I homeschool my daughter (9) and am principal of Banyan Tree UnSchool.
I argue many times that she's not "preparing" for life... she's Living
Mainly meaning that she is learning what she needs to learn to get by
in life as it happens. I suppose we're 'unschooling' but she's an
academic and loves 'classes' but the more she takes the fewer she
enjoys. She sees the arbitrary structure which holds back some and
pushes to hard on others. She much prefers the one on one. As for the
students who come here, Well, "the ART of doing nothing" pretty much
sums it up.
I remember John Taylor Gatto once quoting from the Dali Lama "Buddah is
reputed to have said...Do nothing, time is too precious to waste."
I've found that the more the kids "do nothing" the more they strive to
achieve, the more questions they ask, the more they actually think.
Finally, they are actually more likely to have intelligent thoughtful
conversations with others rather than just saying what they've heard or
what people want them to say. That's what gives them the edge. They
are not clones or cogs... they are unique and that's what our business
need now. Entrepreneurs who can think for themselves and see things
for what they really are.
As for Graduation, I've been asking myself what that really means. My
9 year old has a paper route. She saved up 3 months of pay to buy a
bike she really wanted. She is now going to another job and to focus
on some other areas. She got a lovely letter of reference and has
learned some valuable lessons, especially in the bad weather, about
perserverance and her own stores of strength and tenacity. But she
hasn't graduated yet.
Every day is a test, every day is a graduation of sorts. It's
recognizing them and appreciating the achievements that keeps us happy,
and internally, successful individuals.
"Those who cannot feel the littleness of great things in themselves are
apt to overlook the greatness of little things in others"
~Okakura-Kakuzo~ The Book of Tea: A Cup of Humanity.
P.S. What exactly are "essential life skills"?
--- "Ardeshir Mehta, N.D." <email@example.com> wrote:
> Hi Bill, and Friends:
> I agree with you, Bill, that it is much better to offer freedom
> WITHOUT a purpose than to offer it with (one or more) agenda.
> But the point I was trying to make was in reply to your previous
> post in which you wrote, and I quote:
> > Dear Peter,
> > ... <snip> ...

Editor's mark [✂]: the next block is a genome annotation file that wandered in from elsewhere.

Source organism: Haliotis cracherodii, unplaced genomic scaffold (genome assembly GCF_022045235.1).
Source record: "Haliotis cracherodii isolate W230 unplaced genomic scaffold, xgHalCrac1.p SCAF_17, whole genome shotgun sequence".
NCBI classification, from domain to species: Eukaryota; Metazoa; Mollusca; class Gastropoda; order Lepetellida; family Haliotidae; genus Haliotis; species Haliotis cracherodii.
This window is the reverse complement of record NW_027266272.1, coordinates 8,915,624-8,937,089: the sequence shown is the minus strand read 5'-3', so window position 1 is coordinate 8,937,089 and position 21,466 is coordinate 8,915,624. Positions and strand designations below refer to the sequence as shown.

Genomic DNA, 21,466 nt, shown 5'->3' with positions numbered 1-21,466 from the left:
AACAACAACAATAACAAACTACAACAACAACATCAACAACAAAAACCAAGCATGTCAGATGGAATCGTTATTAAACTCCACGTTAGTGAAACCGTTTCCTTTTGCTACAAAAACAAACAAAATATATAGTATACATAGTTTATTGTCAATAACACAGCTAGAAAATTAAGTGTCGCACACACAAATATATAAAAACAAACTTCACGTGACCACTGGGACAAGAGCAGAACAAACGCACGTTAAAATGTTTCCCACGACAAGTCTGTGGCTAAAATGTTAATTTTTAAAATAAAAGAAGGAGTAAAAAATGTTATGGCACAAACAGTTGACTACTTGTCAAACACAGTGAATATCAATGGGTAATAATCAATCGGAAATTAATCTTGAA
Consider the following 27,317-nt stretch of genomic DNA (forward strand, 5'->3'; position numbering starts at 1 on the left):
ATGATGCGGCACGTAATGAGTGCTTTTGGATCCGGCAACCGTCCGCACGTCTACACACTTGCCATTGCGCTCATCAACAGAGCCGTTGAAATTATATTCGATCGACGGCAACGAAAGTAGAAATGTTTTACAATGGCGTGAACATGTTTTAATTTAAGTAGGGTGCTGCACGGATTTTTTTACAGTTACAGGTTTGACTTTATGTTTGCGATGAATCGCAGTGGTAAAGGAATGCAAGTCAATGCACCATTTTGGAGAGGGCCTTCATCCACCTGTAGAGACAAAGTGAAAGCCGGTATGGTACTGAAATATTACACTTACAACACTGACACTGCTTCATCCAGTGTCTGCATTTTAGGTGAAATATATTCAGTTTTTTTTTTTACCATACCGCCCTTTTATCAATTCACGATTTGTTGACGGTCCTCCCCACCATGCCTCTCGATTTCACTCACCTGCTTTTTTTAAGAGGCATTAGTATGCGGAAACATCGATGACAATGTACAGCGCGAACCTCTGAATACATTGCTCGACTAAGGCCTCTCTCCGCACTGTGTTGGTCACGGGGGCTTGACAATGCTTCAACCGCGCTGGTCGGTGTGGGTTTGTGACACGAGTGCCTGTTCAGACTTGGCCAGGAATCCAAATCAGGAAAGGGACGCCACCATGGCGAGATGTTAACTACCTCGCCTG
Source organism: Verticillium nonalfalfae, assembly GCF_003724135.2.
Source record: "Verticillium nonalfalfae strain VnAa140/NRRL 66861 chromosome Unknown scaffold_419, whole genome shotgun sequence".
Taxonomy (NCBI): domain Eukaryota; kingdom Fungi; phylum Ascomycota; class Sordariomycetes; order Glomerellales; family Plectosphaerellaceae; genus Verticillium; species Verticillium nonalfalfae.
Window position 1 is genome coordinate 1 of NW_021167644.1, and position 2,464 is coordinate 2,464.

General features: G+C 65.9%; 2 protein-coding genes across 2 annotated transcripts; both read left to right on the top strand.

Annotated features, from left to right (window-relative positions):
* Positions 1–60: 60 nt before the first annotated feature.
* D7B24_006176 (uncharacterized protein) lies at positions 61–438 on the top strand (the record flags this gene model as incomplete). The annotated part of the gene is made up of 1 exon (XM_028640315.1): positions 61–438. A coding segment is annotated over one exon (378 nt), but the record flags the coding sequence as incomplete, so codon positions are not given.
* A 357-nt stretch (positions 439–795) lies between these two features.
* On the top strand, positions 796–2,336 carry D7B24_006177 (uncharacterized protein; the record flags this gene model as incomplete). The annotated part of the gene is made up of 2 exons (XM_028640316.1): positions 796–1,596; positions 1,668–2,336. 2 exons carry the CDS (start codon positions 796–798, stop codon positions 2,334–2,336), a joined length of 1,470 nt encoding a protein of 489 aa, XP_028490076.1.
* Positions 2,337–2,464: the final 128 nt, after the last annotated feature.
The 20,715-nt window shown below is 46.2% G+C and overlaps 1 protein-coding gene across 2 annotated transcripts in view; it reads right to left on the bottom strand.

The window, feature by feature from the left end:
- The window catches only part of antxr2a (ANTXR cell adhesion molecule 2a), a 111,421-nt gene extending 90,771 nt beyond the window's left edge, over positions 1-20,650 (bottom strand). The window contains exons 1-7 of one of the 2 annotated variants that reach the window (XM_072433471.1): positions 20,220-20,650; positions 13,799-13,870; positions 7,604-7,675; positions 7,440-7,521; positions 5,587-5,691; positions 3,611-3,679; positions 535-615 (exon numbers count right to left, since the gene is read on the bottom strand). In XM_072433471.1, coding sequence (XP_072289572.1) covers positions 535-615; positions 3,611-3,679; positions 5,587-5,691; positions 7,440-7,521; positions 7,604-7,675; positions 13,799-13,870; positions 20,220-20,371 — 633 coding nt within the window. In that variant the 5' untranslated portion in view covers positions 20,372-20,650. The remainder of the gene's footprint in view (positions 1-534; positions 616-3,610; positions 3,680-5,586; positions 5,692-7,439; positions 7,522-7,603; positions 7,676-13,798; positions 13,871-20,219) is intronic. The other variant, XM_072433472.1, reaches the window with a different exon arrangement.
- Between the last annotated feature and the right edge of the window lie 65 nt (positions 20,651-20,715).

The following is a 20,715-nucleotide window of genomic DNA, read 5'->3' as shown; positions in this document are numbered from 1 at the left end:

> > Sudbury Valley is life, lived. Period.
> Now suppose a child does NOT go to ANY school -- Sudbury
> Valley or otherwise. Surely it can't be said that or she does not
> live life as a result, now can it?
> Likewise, if a child goes to Eton, Harrow, Winchester or any
> other school: he or she lives life there too.
> One lives from the moment one is born until one dies -- it can't
> be avoided. The question is, HOW does one live? And how can
> one's school contribute toward making that life better than it
> would otherwise have been?
> My question was, and once again I quote:
> What I think Peter was getting at was a way to speak to
> WHY an SVS should be the school of choice -- as opposed to, say,
> Eton or Harrow. (I look back on my own schooldays with fear and
> loathing, modeled as my school was after these English "public"
> schools -- even though it all happened over forty years ago.)
> All the best,
> Ardeshir <http://homepage.mac.com/ardeshir/AllMyFiles.html>
> Bill Richardson wrote:
> > Dear Ardishir,
> > There are two choices. We can offer the child freedom wihout a
> > The freedom will be self-referential. We will hold no goals in mind
> for the
> > child. ...If we do this, we have created an alternative to
> > In the second choice, we, in fact do have an agenda. We are
> not totally
> > content with the freedom offer, in and of itself. We hope that it
> will be
> > used for some good or for the child's betterment. ... In this
> choice, we have
> > not created an alternative to education, we have created
> alternative education.
> > We ourselves have become the educationists we so soundly decry.
> > Warm Regards,
> > Bill Richardson
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